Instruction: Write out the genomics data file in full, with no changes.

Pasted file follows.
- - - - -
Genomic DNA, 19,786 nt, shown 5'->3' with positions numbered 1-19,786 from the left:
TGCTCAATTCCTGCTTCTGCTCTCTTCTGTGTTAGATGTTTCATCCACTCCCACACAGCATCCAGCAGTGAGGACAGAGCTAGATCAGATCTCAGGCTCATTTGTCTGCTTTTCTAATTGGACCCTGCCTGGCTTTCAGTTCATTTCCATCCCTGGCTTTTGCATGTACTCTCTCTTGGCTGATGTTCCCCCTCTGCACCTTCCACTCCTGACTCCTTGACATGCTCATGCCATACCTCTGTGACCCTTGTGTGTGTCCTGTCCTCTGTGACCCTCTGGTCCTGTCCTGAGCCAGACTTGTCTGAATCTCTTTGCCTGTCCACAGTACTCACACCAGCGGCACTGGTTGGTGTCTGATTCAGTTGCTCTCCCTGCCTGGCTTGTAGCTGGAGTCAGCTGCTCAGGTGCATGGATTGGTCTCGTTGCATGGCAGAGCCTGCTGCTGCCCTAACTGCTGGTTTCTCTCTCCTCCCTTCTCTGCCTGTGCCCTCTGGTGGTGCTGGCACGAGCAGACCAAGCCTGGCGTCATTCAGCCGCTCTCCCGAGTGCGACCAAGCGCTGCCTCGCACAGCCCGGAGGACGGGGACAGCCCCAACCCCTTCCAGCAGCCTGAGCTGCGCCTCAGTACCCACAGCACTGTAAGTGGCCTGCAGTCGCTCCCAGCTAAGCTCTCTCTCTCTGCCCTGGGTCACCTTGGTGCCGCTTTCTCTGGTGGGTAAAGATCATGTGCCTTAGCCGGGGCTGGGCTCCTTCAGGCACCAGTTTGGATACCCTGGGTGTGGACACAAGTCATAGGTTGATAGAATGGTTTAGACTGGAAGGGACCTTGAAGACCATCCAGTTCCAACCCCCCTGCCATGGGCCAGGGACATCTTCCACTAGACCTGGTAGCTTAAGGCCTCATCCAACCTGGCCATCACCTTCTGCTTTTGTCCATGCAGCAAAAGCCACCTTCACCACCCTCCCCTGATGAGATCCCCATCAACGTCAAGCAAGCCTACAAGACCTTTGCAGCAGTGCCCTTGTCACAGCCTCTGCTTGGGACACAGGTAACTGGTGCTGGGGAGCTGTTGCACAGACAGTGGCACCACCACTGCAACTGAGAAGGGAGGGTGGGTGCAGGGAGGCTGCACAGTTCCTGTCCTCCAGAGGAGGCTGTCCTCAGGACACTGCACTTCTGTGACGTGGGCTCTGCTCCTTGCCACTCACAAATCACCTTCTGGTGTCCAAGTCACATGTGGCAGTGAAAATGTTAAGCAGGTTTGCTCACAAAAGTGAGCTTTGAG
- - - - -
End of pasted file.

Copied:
Genomic DNA, 19,786 nt, shown 5'->3' with positions numbered 1-19,786 from the left:
TGCTCAATTCCTGCTTCTGCTCTCTTCTGTGTTAGATGTTTCATCCACTCCCACACAGCATCCAGCAGTGAGGACAGAGCTAGATCAGATCTCAGGCTCATTTGTCTGCTTTTCTAATTGGACCCTGCCTGGCTTTCAGTTCATTTCCATCCCTGGCTTTTGCATGTACTCTCTCTTGGCTGATGTTCCCCCTCTGCACCTTCCACTCCTGACTCCTTGACATGCTCATGCCATACCTCTGTGACCCTTGTGTGTGTCCTGTCCTCTGTGACCCTCTGGTCCTGTCCTGAGCCAGACTTGTCTGAATCTCTTTGCCTGTCCACAGTACTCACACCAGCGGCACTGGTTGGTGTCTGATTCAGTTGCTCTCCCTGCCTGGCTTGTAGCTGGAGTCAGCTGCTCAGGTGCATGGATTGGTCTCGTTGCATGGCAGAGCCTGCTGCTGCCCTAACTGCTGGTTTCTCTCTCCTCCCTTCTCTGCCTGTGCCCTCTGGTGGTGCTGGCACGAGCAGACCAAGCCTGGCGTCATTCAGCCGCTCTCCCGAGTGCGACCAAGCGCTGCCTCGCACAGCCCGGAGGACGGGGACAGCCCCAACCCCTTCCAGCAGCCTGAGCTGCGCCTCAGTACCCACAGCACTGTAAGTGGCCTGCAGTCGCTCCCAGCTAAGCTCTCTCTCTCTGCCCTGGGTCACCTTGGTGCCGCTTTCTCTGGTGGGTAAAGATCATGTGCCTTAGCCGGGGCTGGGCTCCTTCAGGCACCAGTTTGGATACCCTGGGTGTGGACACAAGTCATAGGTTGATAGAATGGTTTAGACTGGAAGGGACCTTGAAGACCATCCAGTTCCAACCCCCCTGCCATGGGCCAGGGACATCTTCCACTAGACCTGGTAGCTTAAGGCCTCATCCAACCTGGCCATCACCTTCTGCTTTTGTCCATGCAGCAAAAGCCACCTTCACCACCCTCCCCTGATGAGATCCCCATCAACGTCAAGCAAGCCTACAAGACCTTTGCAGCAGTGCCCTTGTCACAGCCTCTGCTTGGGACACAGGTAACTGGTGCTGGGGAGCTGTTGCACAGACAGTGGCACCACCACTGCAACTGAGAAGGGAGGGTGGGTGCAGGGAGGCTGCACAGTTCCTGTCCTCCAGAGGAGGCTGTCCTCAGGACACTGCACTTCTGTGACGTGGGCTCTGCTCCTTGCCACTCACAAATCACCTTCTGGTGTCCAAGTCACATGTGGCAGTGAAAATGTTAAGCAGGTTTGCTCACAAAAGTGAGCTTTGAG